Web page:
You are here: HomeServices & InformationJLOS Annual Performance ReportsFY 2015 - 2016

DOWNLOAD: Annual JLOS Performance Report 2015/16

The JLOS Performance Report tracks progress and results in three key outcome areas. The JLOS Performance Report tracks progress and results in three key outcome areas.



Annual JLOS Performance Report (2015/16)

ANNEXTURE: JLOS Annual Performance Report (2015/16)


The Four years of implementation of the Third Strategic Investment Plan (SIP III) have been a concerted and combined effort of Government, JLOS stakeholders and Development Partners that has resulted in increased public trust, increased stakeholder engagement, awareness and higher satisfaction by the people who seek services from JLOS institutions. 

In terms of impact, public confidence in JLOS institutions has increased significantly from the baseline average of 26% in 2012 to 48%, while public knowledge about JLOS services and institutions has increased to over 90% in 2015/16 on the average. Public engagement with JLOS institutions and use of JLOS services grew three fold on the average compared to the baselines.

For those persons that have accessed JLOS services the level of satisfaction has increased from the average baseline position of 59% to 72%. The index of judicial independence grew by 22% from 2.8 in 2014/15 to 3.41 in 2015/16, implying that judicial processes in Uganda have become more independent. The country’s judicial independence ranking too has improved from position 128 in 2014 to 91 in 2015/16 according the Global Competitiveness Report, 2016. 

According to the World Justice Project Report 2015 Uganda is ranked 68th in the World, 9th Africa and the first in East Africa in accessibility and affordability of civil justice with a score of 0.43 out of 1 this is comparable to USA which has a score of 0.47 out of 1. The country is also ranked in the 1st position in East Africa and 12th in Africa in effectiveness of criminal investigation, adjudication and correctional systems as well as controlling criminal and civil conflict and the fight against violence (order and security) with a score of 0.61 out of 1.

The sector monitored and processed 10 critical bills that impact on JLOS service delivery including the fight against corruption, regulation of CSO’s, elections, functionality of LCCs, and vulnerability among others. Laws were also enacted are that will promote national development objectives and improve the environment for doing business in Uganda. As a result of the interventions in legal reform and other innovations, Uganda moved from position 135 in 2014 to 122 in 2015/16 in the doing business index. While the Global Competitiveness Report 2015/2016 ranks Uganda’s competitiveness at position 115 out of 144 countries in the world. In terms of protection of property rights, Uganda’s ranking improved from position 112 in 2014 to 97 in 2015/16 and its property rights index also increased by 14.4% from 3.4 in 2014 to 3.89 in 2015/16.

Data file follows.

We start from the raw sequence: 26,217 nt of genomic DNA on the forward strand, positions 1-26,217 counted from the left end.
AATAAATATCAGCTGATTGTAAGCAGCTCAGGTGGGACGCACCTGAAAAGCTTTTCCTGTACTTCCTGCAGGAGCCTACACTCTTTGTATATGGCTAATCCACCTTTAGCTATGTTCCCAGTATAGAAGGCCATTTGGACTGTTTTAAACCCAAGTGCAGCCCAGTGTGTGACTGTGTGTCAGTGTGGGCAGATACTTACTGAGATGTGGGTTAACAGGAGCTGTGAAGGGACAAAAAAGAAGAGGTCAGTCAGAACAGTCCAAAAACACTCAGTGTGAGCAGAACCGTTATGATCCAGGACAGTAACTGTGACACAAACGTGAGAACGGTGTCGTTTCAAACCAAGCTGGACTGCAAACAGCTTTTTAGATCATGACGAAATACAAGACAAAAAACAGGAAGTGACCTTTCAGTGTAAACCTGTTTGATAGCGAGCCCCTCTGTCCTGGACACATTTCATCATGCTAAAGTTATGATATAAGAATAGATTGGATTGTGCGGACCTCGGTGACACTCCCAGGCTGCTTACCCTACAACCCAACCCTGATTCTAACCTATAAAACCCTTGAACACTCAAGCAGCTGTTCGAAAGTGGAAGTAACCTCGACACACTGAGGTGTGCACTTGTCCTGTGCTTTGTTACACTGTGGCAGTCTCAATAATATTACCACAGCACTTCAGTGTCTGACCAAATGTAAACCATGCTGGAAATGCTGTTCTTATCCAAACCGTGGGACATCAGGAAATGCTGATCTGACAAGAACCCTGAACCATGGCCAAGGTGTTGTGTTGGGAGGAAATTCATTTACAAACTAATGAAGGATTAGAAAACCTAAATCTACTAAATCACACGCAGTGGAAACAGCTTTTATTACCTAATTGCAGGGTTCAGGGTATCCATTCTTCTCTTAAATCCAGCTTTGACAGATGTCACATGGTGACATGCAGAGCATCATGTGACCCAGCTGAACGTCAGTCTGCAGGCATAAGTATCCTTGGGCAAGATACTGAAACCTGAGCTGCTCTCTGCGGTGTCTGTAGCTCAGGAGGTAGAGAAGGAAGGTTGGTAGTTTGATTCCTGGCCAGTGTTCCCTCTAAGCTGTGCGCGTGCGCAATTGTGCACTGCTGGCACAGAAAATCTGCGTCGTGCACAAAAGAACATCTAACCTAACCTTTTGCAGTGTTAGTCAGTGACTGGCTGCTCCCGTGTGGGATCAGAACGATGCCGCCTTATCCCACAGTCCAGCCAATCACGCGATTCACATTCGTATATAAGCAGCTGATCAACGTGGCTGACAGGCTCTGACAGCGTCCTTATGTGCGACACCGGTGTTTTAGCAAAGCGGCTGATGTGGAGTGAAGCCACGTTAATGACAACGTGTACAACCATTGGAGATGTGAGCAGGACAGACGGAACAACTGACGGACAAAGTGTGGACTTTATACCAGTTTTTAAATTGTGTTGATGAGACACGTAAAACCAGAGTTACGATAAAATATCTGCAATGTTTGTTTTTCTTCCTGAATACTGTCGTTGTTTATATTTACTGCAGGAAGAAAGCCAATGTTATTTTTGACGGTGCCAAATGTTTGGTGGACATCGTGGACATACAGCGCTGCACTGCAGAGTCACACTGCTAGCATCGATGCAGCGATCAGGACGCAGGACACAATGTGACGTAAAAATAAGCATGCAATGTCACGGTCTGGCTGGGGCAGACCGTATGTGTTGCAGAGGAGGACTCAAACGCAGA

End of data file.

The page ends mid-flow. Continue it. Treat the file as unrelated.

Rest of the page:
The sector is now functionally present in 82% of the districts compared to 75% functional presence in 2014/15. Also the number of districts with a complete chain of infrastructure for frontline JLOS services increased from 53% in 2014/15 to 59.8% in 2015/16 following completion of various construction projects in UPF, UPS, Court and DPP.

Following appointment of staff, increased use of initiatives such as plea bargaining, investments in staff training, enhanced coordination and performance management the sector recorded a 20% reduction in pending cases, posting a case clearance rate of 125%. As a result, the average length of stay on remand reduced from 10.5 months to 10.4 months for capital offenders and case backlog reduced from 32% in 2014/15 to 25% in 2015/16. Use of ADR recorded a resounding success with a 55% success rate compared to 26% in 2014/15 arising out of investments in training and advocacy.

The crime rate reduced from 298 per 100,000 in 2014 to 296 per 100,000 in the reporting period despite the election period because of improved crime response and coordination of criminal justice agencies. Also the quality of investigation and prosecution improved as shown in the high conviction rate of 61% over the reporting period. 

The sector continued to invest in correctional services and rehabilitation of offenders which resulted in a reduction in the rate of recidivism from 27% in 2014/15 to 21%. This is one of the lowest recidivism rates in the world.